Drinking to Get Drunk: Not Even Once

An essay I wrote for Comparative Philosophy II. It discusses an article by Sarah Mattice, ‘Drinking to Get Drunk: Pleasure, Creativity and Social Harmony in Greece and China’. I (very (very, very) ) briefly summarise her statements on the issue and then try to refute it. Only lightly touching on her arguments, I try to establish that it is never okay to drink alcohol to get drunk, or in relation to Mattice’s claims, to promote creativity and social harmony – ceteris paribus.


In her paper ‘Drinking to Get Drunk: Pleasure, Creativity and Social Harmony in Greece and China’, Sarah Mattice tries to show that our contemporary views on alcohol are too focussed on addiction and escapism, and not enough on the benefits it can facilitate. Through the works of Plato, Ouyang Xiu and Mei Yaochen she tries to argue that alcohol can be used for the benefit of society and the person: it can promote creativity and social harmony. Thus, she claims that drinking alcohol, or ‘drinking to get drunk’, is permissible in certain situations.

In this essay, I will refute the arguments Mattice makes and through this will show that it is under no circumstance permissible to drink alcohol. I will try to unpack what it means to manipulate one’s mental states, what forms there are of this manipulation and what we should be looking for to see if this manipulation of mental states is acceptable. Then, alcohol will be tested against the framework that has been developed to show that it does not promote creativity, and it should not be used to promote social harmony and that it is in fact never permissible to drink alcohol.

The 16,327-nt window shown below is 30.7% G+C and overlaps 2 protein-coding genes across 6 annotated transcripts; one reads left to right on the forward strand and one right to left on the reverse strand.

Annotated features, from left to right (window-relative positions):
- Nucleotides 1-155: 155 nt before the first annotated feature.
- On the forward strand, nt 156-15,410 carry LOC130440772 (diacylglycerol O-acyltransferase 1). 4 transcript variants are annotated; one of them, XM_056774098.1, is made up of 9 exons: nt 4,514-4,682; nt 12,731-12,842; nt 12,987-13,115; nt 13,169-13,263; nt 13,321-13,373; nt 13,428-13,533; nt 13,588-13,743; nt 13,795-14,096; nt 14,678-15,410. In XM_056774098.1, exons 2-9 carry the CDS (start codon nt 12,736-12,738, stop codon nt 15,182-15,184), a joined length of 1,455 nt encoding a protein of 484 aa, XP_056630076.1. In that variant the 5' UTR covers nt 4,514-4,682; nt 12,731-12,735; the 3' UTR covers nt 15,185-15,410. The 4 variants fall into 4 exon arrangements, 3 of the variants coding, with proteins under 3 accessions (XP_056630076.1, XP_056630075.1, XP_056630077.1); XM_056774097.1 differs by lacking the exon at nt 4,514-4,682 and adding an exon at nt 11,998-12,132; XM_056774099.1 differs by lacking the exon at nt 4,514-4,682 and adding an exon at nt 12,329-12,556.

For the sake of simplicity, and due the rather colloquial use of the terms ‘consciousness’ and ‘mental states’ I will be handling in this essay, I will say that I use the aforementioned terms interchangeably.

An assumption Mattice seems to make is that it is permissible to alter one’s consciousness, or manipulate one’s mental states. Of course, we already alter our consciousness when drinking and eating – we change our hunger and thirst and the agitation that often comes with it. There seems to be no problem there. These changes in mental states, however, are for survival. We don’t eat (if we eat no more than needed) for simple leisure, we eat to not die. The same counts for sleeping (an obvious change in consciousness): without sleep, death is most certain.

It seems then, there should be made a specification here: the altering of consciousness that comes with survival, and the altering of consciousness for the sake of altering one’s consciousness.

The common consensus among historical cultures, such as the ones Mattice took as examples, seems to be that it is perfectly permissible, if not desirable, to manipulate consciousness: all of the early Vedic literature seems to come from hallucinogenic plant and drink ‘soma’, similar to ‘haoma’, used by the early Persians and Zoroastrians. As Carl Jung notes, the importance the Vedic peoples attached to soma is apparent from the way they identified it with Agni.[1]He draws a parallel to a tradition we in the West can relate to, and tells us that the “significance of Agni has its parallel in the Christian interpretation of the Eucharistic Blood as the body of Christ.” (168)[2]Gods being present in food or drink is a common theme across cultures: Jesus and Agni as we have already seen, Dionysus also was closely associated with wine. Plotinus also referred often to the ‘Nectar of the Gods’ in The Enneads, which was presumably used to gain unity with the Neoplatonic ‘One’.[3]

There is another distinction to be made here: after the more fundamental distinction between the manipulating of mental states for survival or recreational manipulation, here I now introduce the distinction between mental state manipulation through substances and mental state manipulation not through substances, but through practices and exercises – ‘substantial’ manipulation and ‘non-substantial’ manipulation I will call them from now on.

With non-substantial manipulation, examples such as meditation come to mind: here the change in consciousness is not brought about through the use of substances but through a particular concentration and breath. Exercises such as yoga would also fall under this category, as would more ‘regular’ forms of exercise: going to the gym also brings about a considerable change in mental states. Exercising in a gym often has the change in mental state more as a secondary goal and is more focussed on physical fitness, while practices like yoga make this change in consciousness their primary goal.